About Troy

Troy or “Truva” is one of the most famous and historically significant sites in the world. Located in modern day Turkey, the site marks the meeting place of Anatolia, the Aegean and the Balkans, making it a vitally important source of information about the historic relationships between these regions.

Imbued with several millennia of history and the subject of legend, Troy’s fame mainly derives from being the fabled location of the Trojan War. There are several ancient accounts of this conflict, mainly fiction, the most famous of which was written by Homer in The Iliad. The story goes that the Greeks besieged Troy after Helen, wife of the Menelaus, the king of Sparta, was taken by Paris of Troy. Many historians now believe that the reason for the Trojan War was a bitter commercial rivalry between the people of Troy and the Mycenaeans.

It was also Troy which was the subject of Virgil's epic poem The Aeneid, in which the Greeks laid the famous “Trojan Horse” trap for the people of Troy. The Greeks, pretending to have left Troy during the Trojan War, placed a wooden horse at the gates of the city as a purported trophy of the Trojans’ victory. In fact, Greek soldiers were hiding inside the horse and, once taken in by the Trojans, proceeded to destroy the city and claim victory. The archaeological site of Troy has an obligatory replica of a Trojan horse for visitors.

The vast ruins now found at Troy lay witness to thousands of years of history, with the oldest section dating back to the late fourth millennium BC. Over the millennia, Troy became a bustling commercial hub, particularly from 1700 BC. However, a combination of natural disasters, invasions and occupations led to the city being rebuilt numerous times. Each part of the site is numbered, correlating to a specific period of time. The famous walls of Troy, which played such an important role on the Trojan War, some of which remain, can be seen in the VII section.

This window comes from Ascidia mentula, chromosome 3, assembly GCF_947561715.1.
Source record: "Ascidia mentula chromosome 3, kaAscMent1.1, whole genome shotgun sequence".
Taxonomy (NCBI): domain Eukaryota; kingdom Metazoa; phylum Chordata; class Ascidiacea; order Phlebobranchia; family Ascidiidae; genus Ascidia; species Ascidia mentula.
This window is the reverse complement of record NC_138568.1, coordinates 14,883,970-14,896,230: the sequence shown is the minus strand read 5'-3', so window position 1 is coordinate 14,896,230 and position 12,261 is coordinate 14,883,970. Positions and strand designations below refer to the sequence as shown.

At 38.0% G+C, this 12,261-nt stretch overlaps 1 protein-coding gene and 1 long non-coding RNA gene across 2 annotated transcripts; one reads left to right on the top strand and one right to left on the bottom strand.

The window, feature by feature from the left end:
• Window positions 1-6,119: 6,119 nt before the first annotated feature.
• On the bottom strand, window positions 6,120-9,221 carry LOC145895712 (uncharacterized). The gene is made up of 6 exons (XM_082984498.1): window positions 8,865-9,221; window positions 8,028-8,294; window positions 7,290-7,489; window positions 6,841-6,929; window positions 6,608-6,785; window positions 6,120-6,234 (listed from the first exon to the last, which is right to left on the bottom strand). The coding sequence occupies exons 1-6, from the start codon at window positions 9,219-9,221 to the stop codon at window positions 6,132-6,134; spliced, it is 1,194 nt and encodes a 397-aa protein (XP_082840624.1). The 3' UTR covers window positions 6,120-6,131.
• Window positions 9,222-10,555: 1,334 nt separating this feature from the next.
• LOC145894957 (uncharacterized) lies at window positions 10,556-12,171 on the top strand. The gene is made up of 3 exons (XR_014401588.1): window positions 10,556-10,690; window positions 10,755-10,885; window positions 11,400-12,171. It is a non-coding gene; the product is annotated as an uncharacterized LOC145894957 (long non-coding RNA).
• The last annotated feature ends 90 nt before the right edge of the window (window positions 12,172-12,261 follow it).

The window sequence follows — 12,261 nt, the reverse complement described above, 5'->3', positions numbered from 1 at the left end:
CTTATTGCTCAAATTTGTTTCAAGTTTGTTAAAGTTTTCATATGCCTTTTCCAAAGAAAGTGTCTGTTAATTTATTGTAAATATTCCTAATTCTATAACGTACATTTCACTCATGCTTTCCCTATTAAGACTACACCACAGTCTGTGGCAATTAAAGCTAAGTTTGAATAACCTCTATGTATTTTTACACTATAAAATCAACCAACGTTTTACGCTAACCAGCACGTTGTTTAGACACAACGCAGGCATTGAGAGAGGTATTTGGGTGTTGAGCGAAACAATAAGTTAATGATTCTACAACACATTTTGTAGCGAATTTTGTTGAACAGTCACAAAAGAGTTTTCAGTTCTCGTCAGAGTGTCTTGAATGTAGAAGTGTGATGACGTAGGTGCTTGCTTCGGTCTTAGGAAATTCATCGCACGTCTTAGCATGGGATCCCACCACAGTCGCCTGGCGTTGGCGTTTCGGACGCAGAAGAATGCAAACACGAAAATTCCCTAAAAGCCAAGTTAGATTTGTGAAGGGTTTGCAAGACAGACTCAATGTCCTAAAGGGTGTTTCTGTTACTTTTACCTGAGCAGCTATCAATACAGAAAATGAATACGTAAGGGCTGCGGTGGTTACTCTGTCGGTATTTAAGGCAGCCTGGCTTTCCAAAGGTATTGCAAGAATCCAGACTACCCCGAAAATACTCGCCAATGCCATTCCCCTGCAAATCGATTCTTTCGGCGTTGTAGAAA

It is said that Alexander the Great visited Troy in 334BC, at the start of his campaign against the Persians. The Macedonian leader is believed to have paid his respects at the Tomb of Achilles.

Troy continued to maintain its status under the Romans, especially after it was identified as the location of Homer’s Iliad in 188 BC and the city was exempt from taxes. The site has a mix of Greek and Roman monuments, many built by prominent figures such as Alexander the Great and the Roman Emperor Augustus.

Regardless of whether Troy was the actual site of the Trojan War, the archaeological site of Troy is a fascinating place for history enthusiasts and tourists alike. It is also a UNESCO World Heritage site. This impressive site features as one of our Top 10 Tourist Attractions in Turkey.

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